Italian and French banks carry the greatest risks to their financial prospects among foreign lenders operating in Russia, according to the latest statistics from BIS. Burhan Khadbai reports.

Overall, foreign banks have exposure of $121.47bn in Russia, comprising $67bn of international claims and $54bn of local claims, according to statistics from the Bank for International Settlements at the end of September 2021. Claims are defined as all types of lending, such as loans and bonds, to all borrowers physically located in Russia.

Banks from Italy and France are most exposed to Russia, together accounting for just under a half of the total exposure of foreign banks in Russia, at $25.3bn and $25.2bn, respectively. This is followed by Austrian banks at $17.5bn, US banks at $15.7bn and Japanese at $9.6bn.

The big exposures from Italy and France stem from Société Générale (SocGen) and UniCredit.

As of the end of 2021, SocGen had a total exposure of €18.6bn to Russia, or 1.7% of the bank, of which €15.4bn is accounted for at its Russian subsidiary, Rosbank. In 2021, activities in Russia generated 2.8% of SocGen’s net banking income.

SocGen estimates a capital impact of around -50 basis points to its common equity Tier 1 (CET1) ratio should the bank be stripped of property rights to its banking assets in Russia. The bank’s CET1 ratio stood at 13.7% at the end of 2021.

Meanwhie, UniCredit’s Russian subsidiary has a self-funded loan position of €7.8bn and the bank's net cross-border exposure to Russian companies stands at €4.5bn.

UniCredit expects an impact of around 200 basis points to its 2021 year-end CET1 ratio of 15.03% in an extreme scenario where the entire maximum exposure to Russia is non-recoverable.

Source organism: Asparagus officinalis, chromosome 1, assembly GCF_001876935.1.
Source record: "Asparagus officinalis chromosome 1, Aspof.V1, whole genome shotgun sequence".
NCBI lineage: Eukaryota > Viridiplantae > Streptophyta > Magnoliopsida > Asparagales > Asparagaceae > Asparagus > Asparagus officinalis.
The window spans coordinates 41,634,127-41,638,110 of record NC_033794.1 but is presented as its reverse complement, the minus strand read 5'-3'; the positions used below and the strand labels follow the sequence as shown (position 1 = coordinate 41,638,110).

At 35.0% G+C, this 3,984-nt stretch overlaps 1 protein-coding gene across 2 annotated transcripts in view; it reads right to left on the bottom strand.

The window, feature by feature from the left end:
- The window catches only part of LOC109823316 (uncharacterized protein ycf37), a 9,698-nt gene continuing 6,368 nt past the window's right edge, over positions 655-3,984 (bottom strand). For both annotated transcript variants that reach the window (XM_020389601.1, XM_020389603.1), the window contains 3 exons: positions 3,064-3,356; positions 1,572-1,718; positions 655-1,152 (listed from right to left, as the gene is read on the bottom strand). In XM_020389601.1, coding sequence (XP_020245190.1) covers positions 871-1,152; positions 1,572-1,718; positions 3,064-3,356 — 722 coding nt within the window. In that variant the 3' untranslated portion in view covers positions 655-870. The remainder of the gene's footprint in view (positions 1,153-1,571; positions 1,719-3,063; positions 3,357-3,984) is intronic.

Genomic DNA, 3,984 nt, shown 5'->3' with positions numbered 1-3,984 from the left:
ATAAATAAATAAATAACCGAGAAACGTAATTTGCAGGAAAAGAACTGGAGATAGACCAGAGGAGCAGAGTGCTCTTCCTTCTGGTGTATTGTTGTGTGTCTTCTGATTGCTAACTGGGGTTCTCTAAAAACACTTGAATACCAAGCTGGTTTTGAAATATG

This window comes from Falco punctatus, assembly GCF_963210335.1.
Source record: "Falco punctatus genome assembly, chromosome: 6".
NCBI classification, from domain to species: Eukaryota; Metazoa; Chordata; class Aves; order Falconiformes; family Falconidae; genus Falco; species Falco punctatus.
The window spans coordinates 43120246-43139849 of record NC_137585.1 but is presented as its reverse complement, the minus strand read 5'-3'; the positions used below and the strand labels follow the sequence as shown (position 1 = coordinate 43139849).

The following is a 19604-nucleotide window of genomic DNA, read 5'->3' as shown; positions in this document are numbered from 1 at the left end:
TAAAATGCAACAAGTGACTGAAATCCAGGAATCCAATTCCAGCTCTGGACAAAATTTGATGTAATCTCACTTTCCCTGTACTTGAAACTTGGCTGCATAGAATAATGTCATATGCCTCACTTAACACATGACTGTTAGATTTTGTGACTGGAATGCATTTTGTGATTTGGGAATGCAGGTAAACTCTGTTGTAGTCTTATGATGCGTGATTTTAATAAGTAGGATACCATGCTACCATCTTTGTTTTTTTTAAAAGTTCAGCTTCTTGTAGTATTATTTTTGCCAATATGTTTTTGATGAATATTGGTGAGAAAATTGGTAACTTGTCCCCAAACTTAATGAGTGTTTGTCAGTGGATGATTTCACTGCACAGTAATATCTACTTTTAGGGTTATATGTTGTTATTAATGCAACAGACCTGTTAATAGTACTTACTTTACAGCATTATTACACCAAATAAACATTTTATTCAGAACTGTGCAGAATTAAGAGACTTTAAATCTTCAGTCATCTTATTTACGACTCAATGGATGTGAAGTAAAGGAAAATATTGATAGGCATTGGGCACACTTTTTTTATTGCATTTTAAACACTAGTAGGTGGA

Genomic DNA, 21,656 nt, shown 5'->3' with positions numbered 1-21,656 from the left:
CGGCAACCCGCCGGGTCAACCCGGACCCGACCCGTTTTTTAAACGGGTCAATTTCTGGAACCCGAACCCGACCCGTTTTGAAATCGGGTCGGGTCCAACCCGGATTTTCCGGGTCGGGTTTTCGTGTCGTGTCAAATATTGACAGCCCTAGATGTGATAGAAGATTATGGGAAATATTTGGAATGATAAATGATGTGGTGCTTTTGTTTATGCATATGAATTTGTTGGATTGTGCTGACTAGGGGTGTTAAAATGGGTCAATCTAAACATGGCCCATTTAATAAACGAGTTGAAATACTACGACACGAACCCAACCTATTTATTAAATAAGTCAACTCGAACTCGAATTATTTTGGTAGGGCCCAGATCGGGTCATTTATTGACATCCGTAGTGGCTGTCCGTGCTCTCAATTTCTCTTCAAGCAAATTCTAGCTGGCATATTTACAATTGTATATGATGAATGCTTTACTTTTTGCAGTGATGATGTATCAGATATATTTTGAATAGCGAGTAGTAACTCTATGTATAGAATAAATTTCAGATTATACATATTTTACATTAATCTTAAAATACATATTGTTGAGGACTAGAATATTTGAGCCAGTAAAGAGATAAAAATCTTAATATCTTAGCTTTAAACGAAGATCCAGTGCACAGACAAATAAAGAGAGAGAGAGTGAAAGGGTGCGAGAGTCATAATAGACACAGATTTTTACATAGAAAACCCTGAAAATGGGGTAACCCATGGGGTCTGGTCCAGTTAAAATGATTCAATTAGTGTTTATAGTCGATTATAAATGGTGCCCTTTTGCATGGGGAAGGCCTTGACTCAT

“The local Russian exposures are small relative to the parent groups, accounting for less than 2% of total exposures in each case,” Fitch Ratings said in a statement. “Even a full write-off of the two banks’ investments in their Russian subsidiaries in an extreme scenario would have a fairly moderate impact on capital at a group level.”

Other banks with significant exposures to Russia include Austria’s Raiffeisen Bank International (RBI) and Hungary’s OTP Bank. 

RBI’s subsidiaries in Russia and Ukraine contributed 42% of the group’s 2021 profits, with just under 35% of its total net profit coming from its Russia operations, according to Moody’s. Meanwhile, OTP Bank’s Russian and Ukrainian operations amounted to around 14% of the group’s profits for the nine months to September 2021, with just over 5% coming from Russia.

“The parent banks will be faced with weakening asset quality and rising loan-loss provisioning needs, reducing the profitability of their subsidiaries,” Moody’s said in a statement. “Difficulties will be exacerbated by the lower exchange rates used to convert the net profit into the groups’ domestic currencies. There is also a real possibility, given restrictions on capital flows, together with political and other stakeholder pressure, that these banks have to write down their investments in the region entirely.”


All fields are mandatory

The Banker is a service from the Financial Times. The Financial Times Ltd takes your privacy seriously.

Choose how you want us to contact you.

Invites and Offers from The Banker

Receive exclusive personalised event invitations, carefully curated offers and promotions from The Banker

For more information about how we use your data, please refer to our privacy and cookie policies.

Terms and conditions

Top 1000 2023

Request a demonstration to The Banker Database

Join our community

The Banker on Twitter